Excerpts from e-mails sent by teachers about the many ways they are using the Hurricane Katrina disaster to help students learn:
Carim Calkins, science teacher
Frost Middle School, Livonia, Mich.
My students are designing a hurricane-resistant house for extra credit. It is a modification of a lesson during which they are supposed to make a house with metric measurements. Now, they are adding hurricane-proof components to the house and describing how the components are useful. When they are done, they will have a pair of scaled drawings of the house, a list of the hurricane-resistant modifications and at least 20 metric measurements on the house.
Sharon Glass, English teacher
Penn Cambria High School,
Quite coincidentally, my senior Academic English class began the semester with a unit on the theme of heroism in World Literature. One of the selections was even called "Man in the Water," an article about an extraordinary, yet everyday, man who saves survivors of a plane crash by handing over the only life ring over and over to others, until finally his own life is lost. This story, in particular, generated an intense discussion about the lives lost in the aftermath of Katrina.
Some of the best questions asked were: Who will be considered the heroes of this disaster? Why did it take so much time for the government to lend aid? When will the survivors be reunited with family? How can we be helping so many others in the world and not be able to help our own? What could have been done to prevent more people from suffering? If the media could get to the difficult locations, why couldn't they help?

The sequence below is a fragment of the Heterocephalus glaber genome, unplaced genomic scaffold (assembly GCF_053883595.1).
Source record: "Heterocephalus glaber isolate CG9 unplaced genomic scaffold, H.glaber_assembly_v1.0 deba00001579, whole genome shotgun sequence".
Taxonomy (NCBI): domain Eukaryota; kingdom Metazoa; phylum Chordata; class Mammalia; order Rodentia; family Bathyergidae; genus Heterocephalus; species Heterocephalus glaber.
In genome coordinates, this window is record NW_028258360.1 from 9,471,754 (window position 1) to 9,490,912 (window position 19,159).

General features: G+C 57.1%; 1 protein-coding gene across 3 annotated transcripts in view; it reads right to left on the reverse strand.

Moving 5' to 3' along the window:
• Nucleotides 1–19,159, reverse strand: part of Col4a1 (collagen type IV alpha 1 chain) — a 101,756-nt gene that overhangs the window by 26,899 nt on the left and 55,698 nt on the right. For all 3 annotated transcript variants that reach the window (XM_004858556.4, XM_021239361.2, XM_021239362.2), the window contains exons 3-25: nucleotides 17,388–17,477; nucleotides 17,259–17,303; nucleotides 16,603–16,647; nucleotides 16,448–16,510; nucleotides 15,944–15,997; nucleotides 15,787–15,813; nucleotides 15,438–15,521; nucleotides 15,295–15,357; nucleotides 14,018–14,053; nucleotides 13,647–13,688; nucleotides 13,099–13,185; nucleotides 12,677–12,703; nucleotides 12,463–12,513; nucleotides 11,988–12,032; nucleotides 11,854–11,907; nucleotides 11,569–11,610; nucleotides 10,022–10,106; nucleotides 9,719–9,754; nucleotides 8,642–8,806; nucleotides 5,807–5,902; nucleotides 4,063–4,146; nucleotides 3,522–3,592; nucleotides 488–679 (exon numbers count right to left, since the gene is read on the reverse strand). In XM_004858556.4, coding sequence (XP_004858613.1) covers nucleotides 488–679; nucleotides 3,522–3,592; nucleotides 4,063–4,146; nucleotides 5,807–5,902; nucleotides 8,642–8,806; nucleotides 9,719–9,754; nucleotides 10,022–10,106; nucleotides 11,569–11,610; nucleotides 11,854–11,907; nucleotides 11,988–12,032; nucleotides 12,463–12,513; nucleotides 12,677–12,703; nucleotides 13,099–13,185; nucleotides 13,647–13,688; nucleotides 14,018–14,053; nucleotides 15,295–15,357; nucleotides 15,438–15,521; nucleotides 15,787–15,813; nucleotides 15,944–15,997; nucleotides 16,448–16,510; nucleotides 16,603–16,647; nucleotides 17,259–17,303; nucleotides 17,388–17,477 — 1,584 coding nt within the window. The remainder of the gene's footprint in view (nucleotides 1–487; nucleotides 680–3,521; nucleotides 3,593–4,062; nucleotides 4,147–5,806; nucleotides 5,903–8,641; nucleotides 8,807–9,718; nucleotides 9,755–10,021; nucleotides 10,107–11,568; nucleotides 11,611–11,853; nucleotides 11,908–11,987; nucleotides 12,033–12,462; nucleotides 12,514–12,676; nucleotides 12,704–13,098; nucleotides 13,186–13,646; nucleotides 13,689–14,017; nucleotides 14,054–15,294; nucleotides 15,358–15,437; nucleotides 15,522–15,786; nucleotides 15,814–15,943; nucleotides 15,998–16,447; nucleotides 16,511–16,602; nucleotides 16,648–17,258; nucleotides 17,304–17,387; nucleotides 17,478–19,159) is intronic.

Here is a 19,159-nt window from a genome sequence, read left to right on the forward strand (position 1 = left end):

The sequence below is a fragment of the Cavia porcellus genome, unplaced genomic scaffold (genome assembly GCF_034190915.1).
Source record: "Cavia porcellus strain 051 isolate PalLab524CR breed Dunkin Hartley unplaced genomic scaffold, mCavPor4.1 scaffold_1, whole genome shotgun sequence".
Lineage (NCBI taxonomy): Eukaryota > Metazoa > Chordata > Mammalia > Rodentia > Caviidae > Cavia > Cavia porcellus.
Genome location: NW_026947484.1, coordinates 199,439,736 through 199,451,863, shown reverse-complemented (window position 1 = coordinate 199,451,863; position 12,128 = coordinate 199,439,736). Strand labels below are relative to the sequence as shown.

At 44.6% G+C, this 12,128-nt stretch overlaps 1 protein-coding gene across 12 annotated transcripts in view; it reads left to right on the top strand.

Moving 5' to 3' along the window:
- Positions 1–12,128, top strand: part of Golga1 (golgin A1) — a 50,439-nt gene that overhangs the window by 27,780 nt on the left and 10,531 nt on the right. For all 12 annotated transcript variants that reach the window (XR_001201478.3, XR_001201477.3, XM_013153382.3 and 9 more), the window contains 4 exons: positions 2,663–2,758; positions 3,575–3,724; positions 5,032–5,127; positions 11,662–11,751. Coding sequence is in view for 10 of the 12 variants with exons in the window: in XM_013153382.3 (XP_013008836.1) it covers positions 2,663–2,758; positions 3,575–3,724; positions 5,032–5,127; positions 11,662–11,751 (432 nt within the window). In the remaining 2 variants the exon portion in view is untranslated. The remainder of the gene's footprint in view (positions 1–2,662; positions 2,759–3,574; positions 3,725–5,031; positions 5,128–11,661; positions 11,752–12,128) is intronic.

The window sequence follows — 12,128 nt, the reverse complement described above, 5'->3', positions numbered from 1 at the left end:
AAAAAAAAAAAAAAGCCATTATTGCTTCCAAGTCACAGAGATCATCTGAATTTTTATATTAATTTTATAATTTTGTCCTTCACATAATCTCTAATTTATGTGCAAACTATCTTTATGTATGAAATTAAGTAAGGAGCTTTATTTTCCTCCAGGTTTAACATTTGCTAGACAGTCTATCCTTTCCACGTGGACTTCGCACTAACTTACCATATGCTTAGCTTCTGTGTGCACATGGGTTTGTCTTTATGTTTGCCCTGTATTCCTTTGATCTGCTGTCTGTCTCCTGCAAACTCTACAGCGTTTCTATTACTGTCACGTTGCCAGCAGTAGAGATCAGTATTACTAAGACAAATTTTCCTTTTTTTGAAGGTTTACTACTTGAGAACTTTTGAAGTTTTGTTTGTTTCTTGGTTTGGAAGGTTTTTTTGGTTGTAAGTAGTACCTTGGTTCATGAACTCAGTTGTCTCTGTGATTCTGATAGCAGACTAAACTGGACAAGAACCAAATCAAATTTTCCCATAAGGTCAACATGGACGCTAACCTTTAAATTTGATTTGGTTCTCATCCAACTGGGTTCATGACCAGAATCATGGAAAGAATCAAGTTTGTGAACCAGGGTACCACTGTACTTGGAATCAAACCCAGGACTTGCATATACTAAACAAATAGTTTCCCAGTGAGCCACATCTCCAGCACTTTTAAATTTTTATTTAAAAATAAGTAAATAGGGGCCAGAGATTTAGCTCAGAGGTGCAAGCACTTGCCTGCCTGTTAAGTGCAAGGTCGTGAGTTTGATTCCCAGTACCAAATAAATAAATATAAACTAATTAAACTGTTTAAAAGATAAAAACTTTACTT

Joyce Saadi, social studies teacher
Sherwood High School, Sandy Spring
In my African American Experience class, we discussed the hurricane in terms of the federal response to the crisis. Our class discussion focused specifically on the implications of race/class, i.e., was there a racial bias that delayed the response [and] we tried to answer the question, "Does poverty have a racial face in America?"
Gregory M. Williams, math teacher
Martin Luther King Jr. Middle School, Germantown
Our first unit in math is data analysis. I gave the students the tracking info for Hurricane Katrina so they could use the wind speed data to create a stem-and-leaf plot. The 8th grade science teachers also used this data to track Hurricane Katrina.
This idea came from a statement on the news that an area over 90,000 square miles was affected by the hurricane, which represents an area about twice the size of Virginia. From this, I could show my students that this area was about seven times the area of Maryland.
Ken Oseneek, social studies teacher
Poolesville High School, Poolesville
I have used Katrina as an example of the weaknesses of a representative democracy:
1. Decisions can take time
2. Red tape in lawmaking (relief process)
3. Blame game (the other parties' fault, the federal/state/local governments' fault, etc.)
4. Media involvement in government (media bias, media role in informing citizens)